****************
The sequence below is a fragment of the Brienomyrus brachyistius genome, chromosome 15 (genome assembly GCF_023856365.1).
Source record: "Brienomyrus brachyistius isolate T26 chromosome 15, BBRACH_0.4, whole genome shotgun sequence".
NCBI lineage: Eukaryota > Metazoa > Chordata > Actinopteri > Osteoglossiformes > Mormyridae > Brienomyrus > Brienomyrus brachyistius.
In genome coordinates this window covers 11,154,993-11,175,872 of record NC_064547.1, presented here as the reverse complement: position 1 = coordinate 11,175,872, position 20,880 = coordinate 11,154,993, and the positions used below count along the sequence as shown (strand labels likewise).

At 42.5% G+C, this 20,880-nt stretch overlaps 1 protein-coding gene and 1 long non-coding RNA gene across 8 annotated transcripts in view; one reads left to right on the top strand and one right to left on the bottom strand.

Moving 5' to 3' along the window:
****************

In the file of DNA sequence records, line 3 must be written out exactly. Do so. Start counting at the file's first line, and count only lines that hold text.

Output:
NCBI lineage: Eukaryota > Metazoa > Chordata > Actinopteri > Osteoglossiformes > Mormyridae > Brienomyrus > Brienomyrus brachyistius.